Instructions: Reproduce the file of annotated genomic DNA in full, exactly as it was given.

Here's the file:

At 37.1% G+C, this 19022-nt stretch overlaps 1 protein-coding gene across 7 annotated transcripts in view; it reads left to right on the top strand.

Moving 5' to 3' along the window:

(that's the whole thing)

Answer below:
At 37.1% G+C, this 19022-nt stretch overlaps 1 protein-coding gene across 7 annotated transcripts in view; it reads left to right on the top strand.

Moving 5' to 3' along the window: